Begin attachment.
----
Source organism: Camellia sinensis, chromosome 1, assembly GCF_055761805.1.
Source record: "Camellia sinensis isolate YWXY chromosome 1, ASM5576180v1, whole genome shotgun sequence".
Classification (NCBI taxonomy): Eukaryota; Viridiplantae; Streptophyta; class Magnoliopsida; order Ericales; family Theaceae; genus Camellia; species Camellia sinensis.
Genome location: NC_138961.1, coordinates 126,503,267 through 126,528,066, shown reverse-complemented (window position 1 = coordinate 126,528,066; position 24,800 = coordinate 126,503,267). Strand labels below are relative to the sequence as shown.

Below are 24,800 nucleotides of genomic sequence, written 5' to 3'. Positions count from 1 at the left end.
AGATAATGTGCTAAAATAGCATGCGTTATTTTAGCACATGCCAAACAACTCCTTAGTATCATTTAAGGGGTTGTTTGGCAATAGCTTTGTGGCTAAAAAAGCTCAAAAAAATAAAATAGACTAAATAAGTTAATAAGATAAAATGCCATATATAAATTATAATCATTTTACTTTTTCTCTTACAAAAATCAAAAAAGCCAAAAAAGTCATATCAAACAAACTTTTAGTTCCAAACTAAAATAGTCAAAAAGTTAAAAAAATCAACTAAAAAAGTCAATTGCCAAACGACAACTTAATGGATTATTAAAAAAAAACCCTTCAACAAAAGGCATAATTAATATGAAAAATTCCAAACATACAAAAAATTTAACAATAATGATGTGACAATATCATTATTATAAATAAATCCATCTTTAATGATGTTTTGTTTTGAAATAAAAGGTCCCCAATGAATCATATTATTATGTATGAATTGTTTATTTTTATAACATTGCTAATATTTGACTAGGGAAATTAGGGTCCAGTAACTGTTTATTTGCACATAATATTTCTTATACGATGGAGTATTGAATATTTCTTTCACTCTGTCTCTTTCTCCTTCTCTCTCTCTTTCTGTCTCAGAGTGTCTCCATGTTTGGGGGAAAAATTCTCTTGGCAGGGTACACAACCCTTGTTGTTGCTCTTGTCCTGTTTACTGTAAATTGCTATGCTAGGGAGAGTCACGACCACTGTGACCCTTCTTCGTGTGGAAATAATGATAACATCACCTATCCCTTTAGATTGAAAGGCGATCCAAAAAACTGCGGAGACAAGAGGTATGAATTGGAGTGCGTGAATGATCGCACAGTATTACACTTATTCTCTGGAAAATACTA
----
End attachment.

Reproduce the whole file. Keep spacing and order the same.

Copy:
Source organism: Camellia sinensis, chromosome 1, assembly GCF_055761805.1.
Source record: "Camellia sinensis isolate YWXY chromosome 1, ASM5576180v1, whole genome shotgun sequence".
Classification (NCBI taxonomy): Eukaryota; Viridiplantae; Streptophyta; class Magnoliopsida; order Ericales; family Theaceae; genus Camellia; species Camellia sinensis.
Genome location: NC_138961.1, coordinates 126,503,267 through 126,528,066, shown reverse-complemented (window position 1 = coordinate 126,528,066; position 24,800 = coordinate 126,503,267). Strand labels below are relative to the sequence as shown.

Below are 24,800 nucleotides of genomic sequence, written 5' to 3'. Positions count from 1 at the left end.
AGATAATGTGCTAAAATAGCATGCGTTATTTTAGCACATGCCAAACAACTCCTTAGTATCATTTAAGGGGTTGTTTGGCAATAGCTTTGTGGCTAAAAAAGCTCAAAAAAATAAAATAGACTAAATAAGTTAATAAGATAAAATGCCATATATAAATTATAATCATTTTACTTTTTCTCTTACAAAAATCAAAAAAGCCAAAAAAGTCATATCAAACAAACTTTTAGTTCCAAACTAAAATAGTCAAAAAGTTAAAAAAATCAACTAAAAAAGTCAATTGCCAAACGACAACTTAATGGATTATTAAAAAAAAACCCTTCAACAAAAGGCATAATTAATATGAAAAATTCCAAACATACAAAAAATTTAACAATAATGATGTGACAATATCATTATTATAAATAAATCCATCTTTAATGATGTTTTGTTTTGAAATAAAAGGTCCCCAATGAATCATATTATTATGTATGAATTGTTTATTTTTATAACATTGCTAATATTTGACTAGGGAAATTAGGGTCCAGTAACTGTTTATTTGCACATAATATTTCTTATACGATGGAGTATTGAATATTTCTTTCACTCTGTCTCTTTCTCCTTCTCTCTCTCTTTCTGTCTCAGAGTGTCTCCATGTTTGGGGGAAAAATTCTCTTGGCAGGGTACACAACCCTTGTTGTTGCTCTTGTCCTGTTTACTGTAAATTGCTATGCTAGGGAGAGTCACGACCACTGTGACCCTTCTTCGTGTGGAAATAATGATAACATCACCTATCCCTTTAGATTGAAAGGCGATCCAAAAAACTGCGGAGACAAGAGGTATGAATTGGAGTGCGTGAATGATCGCACAGTATTACACTTATTCTCTGGAAAATACTA